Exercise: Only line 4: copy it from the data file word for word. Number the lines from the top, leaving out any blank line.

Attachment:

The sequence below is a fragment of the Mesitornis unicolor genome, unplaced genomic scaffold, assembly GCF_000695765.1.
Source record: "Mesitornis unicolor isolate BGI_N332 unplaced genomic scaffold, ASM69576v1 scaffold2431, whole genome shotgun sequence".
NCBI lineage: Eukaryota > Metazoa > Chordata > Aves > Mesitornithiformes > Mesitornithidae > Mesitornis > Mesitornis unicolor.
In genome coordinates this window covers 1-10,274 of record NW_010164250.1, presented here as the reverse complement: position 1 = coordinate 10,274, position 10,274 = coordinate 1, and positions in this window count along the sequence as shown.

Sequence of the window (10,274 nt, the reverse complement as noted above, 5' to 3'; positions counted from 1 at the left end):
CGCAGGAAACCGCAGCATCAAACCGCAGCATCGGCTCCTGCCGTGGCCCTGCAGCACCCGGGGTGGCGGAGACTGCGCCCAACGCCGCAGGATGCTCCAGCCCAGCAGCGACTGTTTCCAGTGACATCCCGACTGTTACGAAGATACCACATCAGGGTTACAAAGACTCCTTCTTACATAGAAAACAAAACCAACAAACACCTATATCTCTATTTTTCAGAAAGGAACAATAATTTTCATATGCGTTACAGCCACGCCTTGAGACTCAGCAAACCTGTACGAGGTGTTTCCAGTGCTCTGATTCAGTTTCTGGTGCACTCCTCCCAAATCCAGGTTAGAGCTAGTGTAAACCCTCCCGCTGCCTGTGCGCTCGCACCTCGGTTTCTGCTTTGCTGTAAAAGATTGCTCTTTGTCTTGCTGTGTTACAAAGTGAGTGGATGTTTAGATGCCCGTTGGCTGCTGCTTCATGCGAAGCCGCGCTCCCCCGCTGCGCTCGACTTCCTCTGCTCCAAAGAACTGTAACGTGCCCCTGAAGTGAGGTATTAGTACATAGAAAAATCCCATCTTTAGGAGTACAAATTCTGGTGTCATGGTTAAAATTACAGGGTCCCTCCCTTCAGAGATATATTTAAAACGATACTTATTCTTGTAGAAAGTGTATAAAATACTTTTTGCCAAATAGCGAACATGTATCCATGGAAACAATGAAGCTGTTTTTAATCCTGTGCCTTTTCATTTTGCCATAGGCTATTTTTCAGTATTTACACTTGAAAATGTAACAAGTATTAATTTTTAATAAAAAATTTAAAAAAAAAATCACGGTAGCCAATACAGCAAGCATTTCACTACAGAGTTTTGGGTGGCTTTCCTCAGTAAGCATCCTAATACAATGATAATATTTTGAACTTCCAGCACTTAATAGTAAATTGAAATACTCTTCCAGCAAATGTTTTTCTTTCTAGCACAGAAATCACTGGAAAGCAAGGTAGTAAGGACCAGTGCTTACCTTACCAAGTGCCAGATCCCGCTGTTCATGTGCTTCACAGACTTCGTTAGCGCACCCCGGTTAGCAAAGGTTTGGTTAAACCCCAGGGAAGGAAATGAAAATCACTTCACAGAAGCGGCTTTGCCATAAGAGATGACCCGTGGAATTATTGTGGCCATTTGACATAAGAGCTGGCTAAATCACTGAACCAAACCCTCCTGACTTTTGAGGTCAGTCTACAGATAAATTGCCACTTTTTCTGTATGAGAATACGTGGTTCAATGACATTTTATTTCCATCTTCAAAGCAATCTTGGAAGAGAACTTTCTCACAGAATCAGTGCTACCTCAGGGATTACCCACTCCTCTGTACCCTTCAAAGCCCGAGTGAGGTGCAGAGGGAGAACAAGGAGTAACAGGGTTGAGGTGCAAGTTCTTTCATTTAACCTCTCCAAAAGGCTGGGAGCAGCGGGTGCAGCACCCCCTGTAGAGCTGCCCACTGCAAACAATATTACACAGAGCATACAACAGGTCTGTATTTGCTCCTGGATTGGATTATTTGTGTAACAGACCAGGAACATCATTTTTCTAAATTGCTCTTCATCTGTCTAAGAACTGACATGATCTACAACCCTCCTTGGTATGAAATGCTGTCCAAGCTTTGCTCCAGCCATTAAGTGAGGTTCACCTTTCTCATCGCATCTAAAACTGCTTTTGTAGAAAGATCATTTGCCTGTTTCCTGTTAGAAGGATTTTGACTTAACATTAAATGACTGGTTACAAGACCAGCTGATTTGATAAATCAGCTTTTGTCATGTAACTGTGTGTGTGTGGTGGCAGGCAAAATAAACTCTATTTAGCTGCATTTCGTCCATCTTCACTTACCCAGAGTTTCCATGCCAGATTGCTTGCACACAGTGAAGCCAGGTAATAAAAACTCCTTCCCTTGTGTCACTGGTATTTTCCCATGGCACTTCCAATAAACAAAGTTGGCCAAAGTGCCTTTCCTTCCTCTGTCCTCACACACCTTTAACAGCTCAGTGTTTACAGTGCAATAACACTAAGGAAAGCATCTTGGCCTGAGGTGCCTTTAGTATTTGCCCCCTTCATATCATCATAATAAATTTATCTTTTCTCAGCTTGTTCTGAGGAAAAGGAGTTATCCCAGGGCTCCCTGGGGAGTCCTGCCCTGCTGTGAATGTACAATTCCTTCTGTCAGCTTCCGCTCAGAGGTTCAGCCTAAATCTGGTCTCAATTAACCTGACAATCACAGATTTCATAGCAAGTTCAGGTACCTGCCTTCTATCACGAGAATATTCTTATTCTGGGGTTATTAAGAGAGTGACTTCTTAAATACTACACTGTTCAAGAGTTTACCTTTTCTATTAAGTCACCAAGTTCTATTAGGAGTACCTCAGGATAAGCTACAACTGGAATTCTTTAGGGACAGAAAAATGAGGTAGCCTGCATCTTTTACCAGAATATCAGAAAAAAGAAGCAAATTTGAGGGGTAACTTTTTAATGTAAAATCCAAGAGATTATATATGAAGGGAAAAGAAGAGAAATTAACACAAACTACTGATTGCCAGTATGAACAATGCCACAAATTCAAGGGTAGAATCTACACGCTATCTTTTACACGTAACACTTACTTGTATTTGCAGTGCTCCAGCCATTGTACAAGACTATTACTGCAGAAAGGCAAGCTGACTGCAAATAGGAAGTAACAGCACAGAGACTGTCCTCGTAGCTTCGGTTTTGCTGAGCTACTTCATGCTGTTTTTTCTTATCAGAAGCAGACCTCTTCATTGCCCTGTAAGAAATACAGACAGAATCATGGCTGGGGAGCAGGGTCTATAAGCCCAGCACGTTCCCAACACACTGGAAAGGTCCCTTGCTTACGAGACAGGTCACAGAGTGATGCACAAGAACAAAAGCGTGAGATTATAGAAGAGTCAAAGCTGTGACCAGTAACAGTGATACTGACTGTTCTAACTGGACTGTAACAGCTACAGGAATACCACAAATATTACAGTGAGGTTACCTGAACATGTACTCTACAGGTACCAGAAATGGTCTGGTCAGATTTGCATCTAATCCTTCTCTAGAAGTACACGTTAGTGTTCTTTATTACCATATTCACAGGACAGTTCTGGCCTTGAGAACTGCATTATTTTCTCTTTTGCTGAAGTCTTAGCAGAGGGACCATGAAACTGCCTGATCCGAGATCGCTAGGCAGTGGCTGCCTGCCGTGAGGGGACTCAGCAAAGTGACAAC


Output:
In genome coordinates this window covers 1-10,274 of record NW_010164250.1, presented here as the reverse complement: position 1 = coordinate 10,274, position 10,274 = coordinate 1, and positions in this window count along the sequence as shown.